absolutely, but take them in your own direction. If you're not gigging, I suggest a medium powered
    Modeling amp. why? Because those amps are FUN! They make practice FUN. When you're practicing by
    yourself, you need inspiration, but you don't need to get your neighbors so irritated they're shooting holes
    in your mailbox.

    What I'm saying is: instead of spending way too much money on a 47 year old guitar that may have a lot
    of expensive problems, get a new one (or a used recent one) and get it set up, and spend your money and
    energy on YOUR music. And some amps and pedals that will get your music going in the way you want.

    IMHO the best way to get an SG is to go where they sell them, and play as many as they'll let you.
    Buy the one that comes alive in your hands. Gibsons are like that. The best one might NOT be the most
    expensive one. Generalizations about them are not very valid. You have to play it. And you have to play
    it through a signal chain you can afford. Your own amp and pedals if possible.
    That's how you know you've found the right one. Make it a quest. Keep looking until magic happens.

    Good luck with this...
     
    Last edited: Apr 2, 2021
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  6. skelt101

    skelt101 Active Member

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  7. Brazoo

    Brazoo New Member

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    Aww man! I thought I read in an article that hers was from the 90s so I was hoping it was a more affordable re-issue of a 70s style one that I liked the looks of. I totally see what you guys are saying now though. Especially the harmonica bridge. I don't know much about guitars but the one I've been using since the early 90s is a 70s Japanese knock-off of a Gibson L6-S which has the same bridge - so I should have at least recognized that detail!

    Thank for the advice, Col Mustard. Much appreciated! As I said, I've been using this oddball knockoff L6-S for forever and I realized I could afford a "real" guitar, but my budget is under $2,000.

    I tried the new SG Tribute Natural Walnut, but I didn't like the lighter color and the finish on the neck didn't feel great. I tried a new Standard and I liked it a lot better. The neck size felt pretty good, but the new models are black and red and I'm still hoping to find the dream guitar of my youth which is a stained dark brown one. Also, I wouldn't mind a used one to save some cash and give it some character.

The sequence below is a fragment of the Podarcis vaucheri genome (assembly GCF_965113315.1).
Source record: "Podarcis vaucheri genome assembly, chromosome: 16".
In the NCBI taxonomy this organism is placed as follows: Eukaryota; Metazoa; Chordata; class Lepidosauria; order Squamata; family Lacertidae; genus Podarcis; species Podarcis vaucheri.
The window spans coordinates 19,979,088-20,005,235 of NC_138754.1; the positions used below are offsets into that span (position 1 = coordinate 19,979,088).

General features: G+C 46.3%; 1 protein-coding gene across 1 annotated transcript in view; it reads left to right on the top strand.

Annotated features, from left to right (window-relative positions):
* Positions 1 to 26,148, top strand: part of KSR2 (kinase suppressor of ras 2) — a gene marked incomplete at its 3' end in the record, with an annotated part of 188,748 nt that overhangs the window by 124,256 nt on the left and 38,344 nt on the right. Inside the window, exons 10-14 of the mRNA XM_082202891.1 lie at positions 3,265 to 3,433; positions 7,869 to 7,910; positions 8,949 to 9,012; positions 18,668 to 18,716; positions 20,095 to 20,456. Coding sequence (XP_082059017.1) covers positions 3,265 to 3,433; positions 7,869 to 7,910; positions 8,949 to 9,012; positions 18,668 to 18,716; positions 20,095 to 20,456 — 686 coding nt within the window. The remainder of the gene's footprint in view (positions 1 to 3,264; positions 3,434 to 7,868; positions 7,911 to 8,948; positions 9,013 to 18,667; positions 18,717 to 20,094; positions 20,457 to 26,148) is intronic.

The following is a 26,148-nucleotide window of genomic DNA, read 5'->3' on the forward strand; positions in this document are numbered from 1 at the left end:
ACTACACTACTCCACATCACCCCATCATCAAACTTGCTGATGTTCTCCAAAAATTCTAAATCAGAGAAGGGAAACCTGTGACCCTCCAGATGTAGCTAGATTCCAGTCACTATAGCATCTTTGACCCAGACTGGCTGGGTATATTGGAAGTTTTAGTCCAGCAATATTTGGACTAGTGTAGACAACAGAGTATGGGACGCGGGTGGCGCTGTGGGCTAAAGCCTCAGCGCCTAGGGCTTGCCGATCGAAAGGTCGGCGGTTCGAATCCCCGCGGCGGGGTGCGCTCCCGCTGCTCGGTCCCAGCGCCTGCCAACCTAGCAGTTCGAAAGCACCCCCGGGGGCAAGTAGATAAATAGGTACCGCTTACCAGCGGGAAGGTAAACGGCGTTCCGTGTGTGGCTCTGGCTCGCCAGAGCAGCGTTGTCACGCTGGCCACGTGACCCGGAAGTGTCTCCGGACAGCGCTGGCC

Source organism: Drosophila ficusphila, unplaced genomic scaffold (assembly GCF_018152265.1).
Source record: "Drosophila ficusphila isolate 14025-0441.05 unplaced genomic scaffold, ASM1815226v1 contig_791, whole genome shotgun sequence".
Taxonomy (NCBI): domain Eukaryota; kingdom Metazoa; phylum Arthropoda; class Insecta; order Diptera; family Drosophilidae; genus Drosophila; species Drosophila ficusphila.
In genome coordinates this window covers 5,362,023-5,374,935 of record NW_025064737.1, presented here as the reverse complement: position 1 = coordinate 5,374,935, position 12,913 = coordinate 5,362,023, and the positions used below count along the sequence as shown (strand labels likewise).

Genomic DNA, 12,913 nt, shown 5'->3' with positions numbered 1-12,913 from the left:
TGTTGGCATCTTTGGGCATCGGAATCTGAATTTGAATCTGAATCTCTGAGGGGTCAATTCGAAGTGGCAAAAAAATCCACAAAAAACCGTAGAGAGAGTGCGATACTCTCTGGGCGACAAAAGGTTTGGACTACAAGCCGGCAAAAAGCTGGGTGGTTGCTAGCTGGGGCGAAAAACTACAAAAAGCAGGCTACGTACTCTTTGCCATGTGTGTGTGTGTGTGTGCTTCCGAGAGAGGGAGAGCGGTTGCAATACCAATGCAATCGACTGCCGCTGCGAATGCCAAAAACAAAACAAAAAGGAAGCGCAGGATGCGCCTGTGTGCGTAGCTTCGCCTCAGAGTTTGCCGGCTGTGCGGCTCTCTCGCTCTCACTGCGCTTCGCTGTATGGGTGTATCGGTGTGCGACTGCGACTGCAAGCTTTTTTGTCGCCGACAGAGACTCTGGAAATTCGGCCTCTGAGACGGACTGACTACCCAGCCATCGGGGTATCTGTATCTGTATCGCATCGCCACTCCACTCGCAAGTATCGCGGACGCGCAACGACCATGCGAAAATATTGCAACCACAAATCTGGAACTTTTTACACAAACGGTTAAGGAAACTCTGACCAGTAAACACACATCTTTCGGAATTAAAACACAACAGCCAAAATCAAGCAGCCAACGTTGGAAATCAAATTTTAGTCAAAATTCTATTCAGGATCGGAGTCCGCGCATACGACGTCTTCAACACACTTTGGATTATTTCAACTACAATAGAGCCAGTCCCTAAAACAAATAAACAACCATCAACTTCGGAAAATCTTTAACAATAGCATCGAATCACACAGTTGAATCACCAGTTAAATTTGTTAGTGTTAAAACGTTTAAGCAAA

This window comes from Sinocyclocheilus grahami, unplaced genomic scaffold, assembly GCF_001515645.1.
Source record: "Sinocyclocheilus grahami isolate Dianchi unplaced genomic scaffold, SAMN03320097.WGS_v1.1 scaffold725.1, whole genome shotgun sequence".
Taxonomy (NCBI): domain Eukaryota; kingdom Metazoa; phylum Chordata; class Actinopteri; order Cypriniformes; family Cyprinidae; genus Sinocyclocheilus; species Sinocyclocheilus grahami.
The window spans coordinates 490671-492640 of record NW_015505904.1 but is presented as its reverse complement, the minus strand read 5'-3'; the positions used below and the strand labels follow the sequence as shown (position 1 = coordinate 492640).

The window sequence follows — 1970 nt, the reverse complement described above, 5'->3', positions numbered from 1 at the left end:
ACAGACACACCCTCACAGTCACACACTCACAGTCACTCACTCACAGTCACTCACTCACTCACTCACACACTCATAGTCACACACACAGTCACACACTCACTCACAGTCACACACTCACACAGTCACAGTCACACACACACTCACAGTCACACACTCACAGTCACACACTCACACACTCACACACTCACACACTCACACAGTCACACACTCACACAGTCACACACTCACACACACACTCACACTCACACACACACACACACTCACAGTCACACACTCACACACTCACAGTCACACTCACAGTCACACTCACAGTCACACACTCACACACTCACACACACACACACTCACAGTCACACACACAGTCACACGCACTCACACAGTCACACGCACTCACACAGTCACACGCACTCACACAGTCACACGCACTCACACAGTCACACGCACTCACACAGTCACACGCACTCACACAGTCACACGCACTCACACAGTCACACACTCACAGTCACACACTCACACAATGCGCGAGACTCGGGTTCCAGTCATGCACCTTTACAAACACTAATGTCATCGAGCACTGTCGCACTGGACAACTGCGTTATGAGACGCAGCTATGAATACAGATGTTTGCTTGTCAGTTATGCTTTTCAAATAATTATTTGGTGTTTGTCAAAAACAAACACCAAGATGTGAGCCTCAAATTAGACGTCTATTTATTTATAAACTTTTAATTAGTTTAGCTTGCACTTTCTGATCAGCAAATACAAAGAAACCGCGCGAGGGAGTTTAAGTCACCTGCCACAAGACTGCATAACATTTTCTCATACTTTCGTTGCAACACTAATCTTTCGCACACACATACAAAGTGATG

But yes, I'm absolutely going to try before I buy!

    As for amps, I bought an Orange Crush 20 and a couple of pedals a few months ago. I guess it's got just enough power and crunch to keep my mind off of missing hearing live music, but not loud enough for neighbours to hate me (or for me to be too embarrassed by my sloppy playing.) I don't plan on playing in a band or play shows - I just want to work on my skills and have fun making some noise. I love music and playing gives me an even deeper appreciation.

    I know looks aren't everything, but it's been 30 years since I bought a guitar and I have to start narrowing things down somehow!

    There aren't any of these to try locally right now, but have you guys any thoughts on these ones so I can keep an eye out? Also, is there particular year I should watch out for where newer SGs were better or worse? I've been researching and reading through the forums but there's so much info to absorb.

    2006 Special Faded
    2008 Special Faded
    2014 Standard Walnut
    2016 Special Faded - Worn Brown
    2018 Worn Bourbon

    I really appreciate all the responses - I'm really glad I found this place!
     
    Last edited: Apr 2, 2021
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  8. pancake81

    pancake81 Well-Known Member

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    If you can swing one of the CME SG’s I think you would be really happy. It’s the beat of both worlds really, aesthetically it’s very close to what you are wanting visually, but you also get the build quality of a new guitar, removing some of the worry of buying vintage.

    If the budget allows it’s a no brainer to me
     
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  9. Brazoo

    Brazoo New Member

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    Thanks Pancake81, I've been checking out their website since skelt101 posted the links. Once the borders open again there's a good chance we'll go to Chicago so that store is high on my to-do list!